So here’s the view from the upstairs bedroom window at The Frost Place in Franconia. When I first read “The Road Not Taken” as a student eons ago, I hadn’t the faintest inkling where the poet might have lived when he wrote it — indeed, I knew nothing about New Hampshire, period.
As fate would have it, this Hawai’i girl met her husband, a New Hampshire native, in London, England, and since then, we’ve visited many poets’ and writers’ homes on both sides of the pond. It’s always a wonderful moment when you finally get to see where a writer you’ve long admired actually lived. All at once he becomes a real person, and if you listen carefully you can hear whisperings from the past, as you gaze at the view that may very well have inspired a poem or two.
Frost lived here full time between 1915-1920, then summered here until 1938. Unlike his ten-year sojourn at Derry Farm (a period of unsuccessful farming and meager publication), by the time Frost inhabited this modest farmhouse his literary reputation was well established. He had just returned from England where his first two books (A Boy’s Will, North to Boston) had finally earned him the professional esteem he so earnestly sought and deserved.
The orange daylilies were in full bloom on that Friday in July when we happened upon the rusty mailbox on Ridge Road.
I sat on the porch rejuvenated by the clean fresh air, the silence broken only by occasional birdsong and the buzzing of determined bees. No wonder Frost loved it here!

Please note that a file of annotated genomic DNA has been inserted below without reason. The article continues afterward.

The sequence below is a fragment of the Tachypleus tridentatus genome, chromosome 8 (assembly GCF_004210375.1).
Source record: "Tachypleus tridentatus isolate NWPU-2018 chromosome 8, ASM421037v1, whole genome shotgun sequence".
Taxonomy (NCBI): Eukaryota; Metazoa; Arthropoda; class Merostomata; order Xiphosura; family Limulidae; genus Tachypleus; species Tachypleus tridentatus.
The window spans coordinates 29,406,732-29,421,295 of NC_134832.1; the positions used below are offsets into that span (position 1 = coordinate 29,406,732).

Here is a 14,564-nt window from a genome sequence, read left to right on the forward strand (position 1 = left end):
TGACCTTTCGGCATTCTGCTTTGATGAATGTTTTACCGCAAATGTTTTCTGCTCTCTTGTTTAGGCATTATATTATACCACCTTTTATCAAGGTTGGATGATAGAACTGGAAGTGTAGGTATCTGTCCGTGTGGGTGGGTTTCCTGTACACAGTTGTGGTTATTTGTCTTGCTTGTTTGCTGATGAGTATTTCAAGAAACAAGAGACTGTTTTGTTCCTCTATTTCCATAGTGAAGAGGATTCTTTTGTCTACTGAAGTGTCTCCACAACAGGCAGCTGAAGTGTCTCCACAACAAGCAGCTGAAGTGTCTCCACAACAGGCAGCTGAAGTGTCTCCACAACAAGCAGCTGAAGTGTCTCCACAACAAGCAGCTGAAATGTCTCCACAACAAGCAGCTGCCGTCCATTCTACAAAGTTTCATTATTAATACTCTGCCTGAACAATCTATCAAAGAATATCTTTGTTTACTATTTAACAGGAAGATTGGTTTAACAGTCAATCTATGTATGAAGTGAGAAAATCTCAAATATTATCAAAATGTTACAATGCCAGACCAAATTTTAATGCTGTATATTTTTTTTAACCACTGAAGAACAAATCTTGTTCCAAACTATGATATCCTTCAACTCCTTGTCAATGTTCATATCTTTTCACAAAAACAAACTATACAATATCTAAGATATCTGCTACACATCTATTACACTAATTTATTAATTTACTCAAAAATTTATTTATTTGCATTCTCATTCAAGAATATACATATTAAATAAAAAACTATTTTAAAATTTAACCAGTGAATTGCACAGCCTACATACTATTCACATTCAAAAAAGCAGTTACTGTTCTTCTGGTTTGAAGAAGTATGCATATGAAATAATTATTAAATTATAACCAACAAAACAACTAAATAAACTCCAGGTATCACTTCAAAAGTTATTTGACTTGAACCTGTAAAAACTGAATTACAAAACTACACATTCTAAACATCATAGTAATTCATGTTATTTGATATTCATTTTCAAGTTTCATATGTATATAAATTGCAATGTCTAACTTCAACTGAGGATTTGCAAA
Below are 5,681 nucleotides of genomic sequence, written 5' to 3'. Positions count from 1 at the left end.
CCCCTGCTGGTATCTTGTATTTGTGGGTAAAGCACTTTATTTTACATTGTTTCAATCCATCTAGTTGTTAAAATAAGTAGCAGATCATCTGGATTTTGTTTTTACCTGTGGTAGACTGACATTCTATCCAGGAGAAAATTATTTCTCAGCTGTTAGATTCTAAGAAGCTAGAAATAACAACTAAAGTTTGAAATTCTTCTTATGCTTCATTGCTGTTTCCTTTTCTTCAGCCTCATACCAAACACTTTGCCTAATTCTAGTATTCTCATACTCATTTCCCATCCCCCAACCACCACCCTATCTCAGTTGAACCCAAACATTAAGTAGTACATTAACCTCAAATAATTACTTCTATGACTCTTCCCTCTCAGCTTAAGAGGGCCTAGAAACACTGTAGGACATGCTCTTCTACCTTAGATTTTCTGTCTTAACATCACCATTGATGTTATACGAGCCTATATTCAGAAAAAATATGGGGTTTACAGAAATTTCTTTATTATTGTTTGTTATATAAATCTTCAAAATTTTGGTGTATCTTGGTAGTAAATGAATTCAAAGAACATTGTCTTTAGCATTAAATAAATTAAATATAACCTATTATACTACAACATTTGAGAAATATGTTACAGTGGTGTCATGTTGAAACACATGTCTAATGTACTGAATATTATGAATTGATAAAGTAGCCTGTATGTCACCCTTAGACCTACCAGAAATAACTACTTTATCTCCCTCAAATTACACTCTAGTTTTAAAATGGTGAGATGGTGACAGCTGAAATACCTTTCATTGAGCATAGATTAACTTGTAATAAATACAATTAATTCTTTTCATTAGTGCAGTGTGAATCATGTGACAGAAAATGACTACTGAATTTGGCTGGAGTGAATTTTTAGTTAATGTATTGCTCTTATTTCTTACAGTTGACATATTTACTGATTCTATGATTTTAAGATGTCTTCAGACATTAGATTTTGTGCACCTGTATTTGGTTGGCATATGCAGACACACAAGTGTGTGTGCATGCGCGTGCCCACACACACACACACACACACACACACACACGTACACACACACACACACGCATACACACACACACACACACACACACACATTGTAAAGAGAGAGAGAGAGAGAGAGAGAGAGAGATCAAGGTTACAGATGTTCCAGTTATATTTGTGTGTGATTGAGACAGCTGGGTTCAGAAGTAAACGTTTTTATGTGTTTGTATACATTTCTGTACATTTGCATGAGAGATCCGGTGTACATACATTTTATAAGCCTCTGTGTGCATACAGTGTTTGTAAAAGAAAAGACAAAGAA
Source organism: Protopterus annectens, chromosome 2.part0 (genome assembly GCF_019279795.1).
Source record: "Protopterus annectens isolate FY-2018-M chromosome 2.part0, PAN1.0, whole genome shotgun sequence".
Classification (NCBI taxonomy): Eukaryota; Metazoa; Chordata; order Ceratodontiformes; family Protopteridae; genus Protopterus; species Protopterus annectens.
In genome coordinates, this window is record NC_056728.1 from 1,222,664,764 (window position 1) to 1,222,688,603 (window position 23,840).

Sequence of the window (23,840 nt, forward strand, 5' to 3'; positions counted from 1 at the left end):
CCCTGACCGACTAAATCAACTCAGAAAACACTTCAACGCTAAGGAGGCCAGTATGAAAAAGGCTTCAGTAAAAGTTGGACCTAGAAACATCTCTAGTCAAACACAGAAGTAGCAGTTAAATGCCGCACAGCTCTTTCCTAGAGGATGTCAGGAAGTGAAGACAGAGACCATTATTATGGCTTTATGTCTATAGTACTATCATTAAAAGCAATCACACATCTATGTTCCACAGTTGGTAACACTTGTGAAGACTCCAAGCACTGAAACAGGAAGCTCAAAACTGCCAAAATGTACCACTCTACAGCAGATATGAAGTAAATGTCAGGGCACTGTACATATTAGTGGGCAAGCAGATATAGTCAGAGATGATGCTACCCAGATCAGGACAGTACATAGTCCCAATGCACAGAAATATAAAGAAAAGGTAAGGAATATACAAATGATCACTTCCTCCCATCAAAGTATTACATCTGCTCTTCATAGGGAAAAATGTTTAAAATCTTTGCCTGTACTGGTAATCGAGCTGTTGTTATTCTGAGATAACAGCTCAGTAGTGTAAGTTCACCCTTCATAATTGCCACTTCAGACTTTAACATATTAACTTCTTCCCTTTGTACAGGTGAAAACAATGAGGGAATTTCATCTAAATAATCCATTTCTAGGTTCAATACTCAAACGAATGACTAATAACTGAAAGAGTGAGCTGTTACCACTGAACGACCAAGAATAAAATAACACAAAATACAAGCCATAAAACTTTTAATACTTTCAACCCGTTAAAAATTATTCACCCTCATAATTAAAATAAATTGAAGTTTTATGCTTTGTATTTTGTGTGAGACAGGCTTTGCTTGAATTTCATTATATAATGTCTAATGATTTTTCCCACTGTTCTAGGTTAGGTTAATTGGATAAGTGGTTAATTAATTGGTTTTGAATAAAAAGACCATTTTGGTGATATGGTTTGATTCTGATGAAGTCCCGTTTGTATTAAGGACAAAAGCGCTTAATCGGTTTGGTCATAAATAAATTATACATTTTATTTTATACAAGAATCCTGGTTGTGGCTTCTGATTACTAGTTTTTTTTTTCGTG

“Without courage, honor, compassion, pity, love and sacrifice, as William Faulkner pointed out, we know not of love, but lust. We debase our audience. But we can enable and enrich our viewers and ourselves in our journey through this good time, this precious time, this great and wonderful experience we call life.” ~ Earl Hamner, Jr.
Saturday, when the air was cool and crisp, and autumn leaves were raining down like shimmering gold coins, Len and I drove out to Schuyler, Virginia, birthplace of Earl Hamner, the real “John Boy” of the popular Emmy-award winning TV series, “The Waltons.”
Located in the foothills of the Blue Ridge Mountains near Charlottesville, Schuyler (sky-ler) is more a community than a traditional town (there’s no main street to speak of). Call it a hamlet, whose main feature is a meandering country road going up, over and around hills, with houses nestled here and there.
“I do not remember a time when I did not try to invent pictures and make for myself a fairyland amongst the wild flowers, the animals, fungi, mosses, woods and streams, all the thousand objects of the countryside.” ~ Beatrix Potter
Here’s a bracing cup of English Breakfast tea and a warm blueberry muffin to start your day!
The light, misty rain we’ve been getting recently reminds me of England. While sipping my tea, I remembered visiting Beatrix Potter’s Hill Top Farm located in Near Sawrey, in the Lake District. To get there, we drove through rolling farmland and wooded hillsides, everything so green, with stone houses nestled around every turn.
I might have read Peter Rabbit as a child, but only came to know the rest of Potter’s work as an adult. Making the pilgrimmage to Hill Top, which Potter purchased with money earned from her first few books, was my inner child’s dream come true. This was where Jemima Puddleduck, Tom Kitten, and Samuel Whiskers were born, and where Potter began to reclaim her life after her fiance, Norman Warne, died suddenly of leukemia.